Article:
California homeowners located in areas most vulnerable to wildfires are finding it increasingly difficult to find or afford wildfire insurance, according to a December 2017 report by the California Department of Insurance (CDI).
Since wildfires in the state claimed 3,000 structures including 1,700 homes in September 2015, CDI has seen a rise in complaints from homeowners in high-risk areas that insurance has been unaffordable or difficult to obtain.
Compounding the problem further, in October, wildfires ravaged the northern part of the state, damaging or destroying 14,700 homes and 728 businesses totaling $9 billion insured damages (and counting), in what the report deemed “the most destructive fires in the history of the state, in terms of the number of structures destroyed.” Moreover, the expansive Southern California “Thomas fire” in December was recorded as the state’s largest ever, scorching 273,000 acres and claiming around 1,000 structures, according to the Los Angeles Times.
“More and more homeowners who cannot afford insurance may decide to go uninsured, risking their life savings and ultimately seeking relief from the state and federal governments,” the report warned.
According to the report there are 3.6 million California homes located in the “wildland–urban interface” (WUI) — or areas built close to land vulnerable to wildfires — and 1 million of those homes are “high” or “very high” risk. It’s in these areas where homeowners are facing rising premiums or renewal issues with their insurers, the report said. CDI recommended a new legislative framework to better regulate the wildfire-risk models used by insurers and to improve access to insurance policies for homeowners in the WUI.
“Insurers are increasingly using computer models to assess the risk of fires for individual homes and deciding that homes in some areas face too high a risk,” said California Insurance Commissioner Dave Jones in a statement. “In the wake of last year’s wildfires, we may see more areas of the state where insurers decline to write. The legislature has given insurers broad latitude to decide whether and where to write fire insurance; therefore we are recommending new laws to improve fire insurance availability.”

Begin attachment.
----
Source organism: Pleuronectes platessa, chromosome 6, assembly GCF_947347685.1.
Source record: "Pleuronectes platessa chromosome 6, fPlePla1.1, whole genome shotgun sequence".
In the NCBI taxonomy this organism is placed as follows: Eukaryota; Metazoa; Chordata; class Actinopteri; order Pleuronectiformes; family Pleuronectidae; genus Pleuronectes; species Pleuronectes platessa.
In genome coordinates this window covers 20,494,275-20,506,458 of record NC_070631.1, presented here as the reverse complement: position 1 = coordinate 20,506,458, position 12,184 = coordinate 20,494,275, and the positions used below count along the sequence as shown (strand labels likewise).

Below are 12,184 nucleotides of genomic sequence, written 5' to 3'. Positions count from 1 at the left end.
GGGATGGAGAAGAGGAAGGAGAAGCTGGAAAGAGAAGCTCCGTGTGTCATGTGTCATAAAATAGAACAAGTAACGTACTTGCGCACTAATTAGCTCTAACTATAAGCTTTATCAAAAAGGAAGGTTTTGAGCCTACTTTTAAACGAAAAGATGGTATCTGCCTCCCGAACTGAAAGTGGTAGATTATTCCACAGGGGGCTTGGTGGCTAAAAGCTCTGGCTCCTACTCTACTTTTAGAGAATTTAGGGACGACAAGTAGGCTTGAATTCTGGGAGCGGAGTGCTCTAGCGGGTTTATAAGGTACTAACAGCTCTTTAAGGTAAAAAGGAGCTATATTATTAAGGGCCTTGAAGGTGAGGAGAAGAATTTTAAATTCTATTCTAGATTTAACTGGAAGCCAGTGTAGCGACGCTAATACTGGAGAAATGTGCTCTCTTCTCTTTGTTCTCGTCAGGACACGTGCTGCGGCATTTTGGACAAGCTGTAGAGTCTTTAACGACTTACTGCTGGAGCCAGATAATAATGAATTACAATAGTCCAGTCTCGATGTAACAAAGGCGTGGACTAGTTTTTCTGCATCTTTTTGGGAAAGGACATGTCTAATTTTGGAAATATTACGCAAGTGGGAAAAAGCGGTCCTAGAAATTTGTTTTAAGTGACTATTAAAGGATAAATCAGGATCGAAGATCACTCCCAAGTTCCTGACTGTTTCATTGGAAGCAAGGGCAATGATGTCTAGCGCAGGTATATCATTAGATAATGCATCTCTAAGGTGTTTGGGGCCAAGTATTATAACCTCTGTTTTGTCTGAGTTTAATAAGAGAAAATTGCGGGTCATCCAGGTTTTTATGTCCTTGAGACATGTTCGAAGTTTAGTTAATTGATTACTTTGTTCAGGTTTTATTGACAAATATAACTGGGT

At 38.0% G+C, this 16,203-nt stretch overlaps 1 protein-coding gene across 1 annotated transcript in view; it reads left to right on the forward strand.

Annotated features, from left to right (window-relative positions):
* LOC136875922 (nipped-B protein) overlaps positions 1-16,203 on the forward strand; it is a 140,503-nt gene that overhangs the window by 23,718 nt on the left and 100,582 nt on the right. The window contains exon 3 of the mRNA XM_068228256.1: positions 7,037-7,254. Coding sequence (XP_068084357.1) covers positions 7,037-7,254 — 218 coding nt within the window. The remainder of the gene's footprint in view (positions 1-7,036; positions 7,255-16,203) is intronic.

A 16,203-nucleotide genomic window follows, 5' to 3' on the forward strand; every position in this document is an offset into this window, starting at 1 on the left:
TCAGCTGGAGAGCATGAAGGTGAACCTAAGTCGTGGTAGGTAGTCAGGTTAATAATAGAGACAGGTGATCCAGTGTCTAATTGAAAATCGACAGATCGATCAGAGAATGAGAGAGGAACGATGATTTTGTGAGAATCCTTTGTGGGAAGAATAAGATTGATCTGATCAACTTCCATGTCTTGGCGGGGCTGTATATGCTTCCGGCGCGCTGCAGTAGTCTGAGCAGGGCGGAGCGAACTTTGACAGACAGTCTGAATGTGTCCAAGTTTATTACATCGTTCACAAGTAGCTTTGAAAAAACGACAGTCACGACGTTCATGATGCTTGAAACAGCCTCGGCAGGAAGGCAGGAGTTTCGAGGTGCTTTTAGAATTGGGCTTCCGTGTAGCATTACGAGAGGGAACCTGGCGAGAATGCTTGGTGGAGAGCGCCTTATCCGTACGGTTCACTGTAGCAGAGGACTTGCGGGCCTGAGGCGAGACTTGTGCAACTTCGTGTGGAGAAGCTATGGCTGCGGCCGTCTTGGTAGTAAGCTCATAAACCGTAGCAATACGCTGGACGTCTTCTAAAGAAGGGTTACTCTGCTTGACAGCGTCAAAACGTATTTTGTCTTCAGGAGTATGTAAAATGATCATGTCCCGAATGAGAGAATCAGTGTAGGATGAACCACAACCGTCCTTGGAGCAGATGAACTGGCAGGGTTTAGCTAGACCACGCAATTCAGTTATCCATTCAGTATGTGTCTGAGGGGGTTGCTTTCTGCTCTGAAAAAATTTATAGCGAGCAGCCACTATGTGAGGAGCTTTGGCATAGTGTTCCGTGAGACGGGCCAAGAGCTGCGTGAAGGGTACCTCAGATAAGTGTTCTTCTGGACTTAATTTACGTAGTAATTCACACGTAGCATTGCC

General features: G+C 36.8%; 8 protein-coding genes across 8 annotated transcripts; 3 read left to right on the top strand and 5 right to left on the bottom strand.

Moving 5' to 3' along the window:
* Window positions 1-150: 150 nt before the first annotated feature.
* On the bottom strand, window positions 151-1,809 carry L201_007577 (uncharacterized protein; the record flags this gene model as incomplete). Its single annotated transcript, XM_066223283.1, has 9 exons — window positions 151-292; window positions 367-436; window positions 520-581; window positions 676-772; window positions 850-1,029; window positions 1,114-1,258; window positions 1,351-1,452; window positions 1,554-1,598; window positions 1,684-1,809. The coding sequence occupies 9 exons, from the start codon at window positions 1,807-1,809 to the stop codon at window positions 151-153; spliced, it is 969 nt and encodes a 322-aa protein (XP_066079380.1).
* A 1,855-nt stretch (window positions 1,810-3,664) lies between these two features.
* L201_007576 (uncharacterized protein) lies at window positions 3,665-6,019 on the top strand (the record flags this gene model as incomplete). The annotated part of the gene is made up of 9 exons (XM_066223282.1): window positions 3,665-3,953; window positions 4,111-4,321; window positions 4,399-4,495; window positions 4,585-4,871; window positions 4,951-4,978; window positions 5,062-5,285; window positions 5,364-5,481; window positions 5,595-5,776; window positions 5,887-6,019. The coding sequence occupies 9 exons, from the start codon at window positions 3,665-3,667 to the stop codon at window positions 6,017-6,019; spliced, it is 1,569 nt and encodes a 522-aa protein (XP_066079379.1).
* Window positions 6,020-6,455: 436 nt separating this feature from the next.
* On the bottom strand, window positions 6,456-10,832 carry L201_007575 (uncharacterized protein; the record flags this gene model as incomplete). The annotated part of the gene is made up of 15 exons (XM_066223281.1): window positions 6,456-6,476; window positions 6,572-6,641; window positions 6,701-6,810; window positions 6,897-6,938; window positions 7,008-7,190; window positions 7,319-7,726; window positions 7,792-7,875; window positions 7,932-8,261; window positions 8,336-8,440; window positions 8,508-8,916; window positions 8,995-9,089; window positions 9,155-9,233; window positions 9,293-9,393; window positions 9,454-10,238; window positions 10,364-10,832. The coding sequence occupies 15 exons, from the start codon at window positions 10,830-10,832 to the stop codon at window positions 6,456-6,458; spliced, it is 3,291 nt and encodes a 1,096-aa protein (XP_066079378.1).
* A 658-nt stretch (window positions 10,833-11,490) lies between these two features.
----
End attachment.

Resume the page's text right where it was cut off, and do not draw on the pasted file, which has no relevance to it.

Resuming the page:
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The extensive wildfires also present growing challenges for homebuilders in a state desperately in need of more housing.
“Californians are facing more severe, more unpredictable and more frequent wildfires,” said Jones in a statement. “Add to the equation, increasing development in areas more vulnerable to fire and you can see why wildfires are now an everyday threat to life and property for Californians.”
According to realtor.com’s director of economic research, Javier Vivas, after the initial “darker picture” of last year’s wildfires, positive changes can come out of the events for the real estate industry.
“It could enhance affordability and get other areas thinking about ‘how do we better tackle what buyers want,’” said Vivas. “We are going to get in touch with planners — there is a good enthusiasm about it this year, it will be interesting to see what happens.”
California is a special case when it comes to construction and affordability, said Vivas. The state has big populations centers and a strong economy but imbalanced supply and demand for housing, which has pushed prices to a certain level.
“Our hope is that we will see new construction pop up pretty quickly, not just in the North Bay but down in Southern California where there is also a big population,” said Vivas, who is based in Santa Clara, California.
Vivas is hoping there will be more discussion about what kind of housing stock is needed by cities such as Santa Rosa, which lost over 5,000 homes in the North San Francisco Bay wildfires. “The market definitely needs housing supply in the mid to low end,” said realtor.com’s director of economic research.
The type of housing product that areas like Santa Rosa need are higher density, town-home models, for instance, which target the mid-income level homeowner, said Vivas.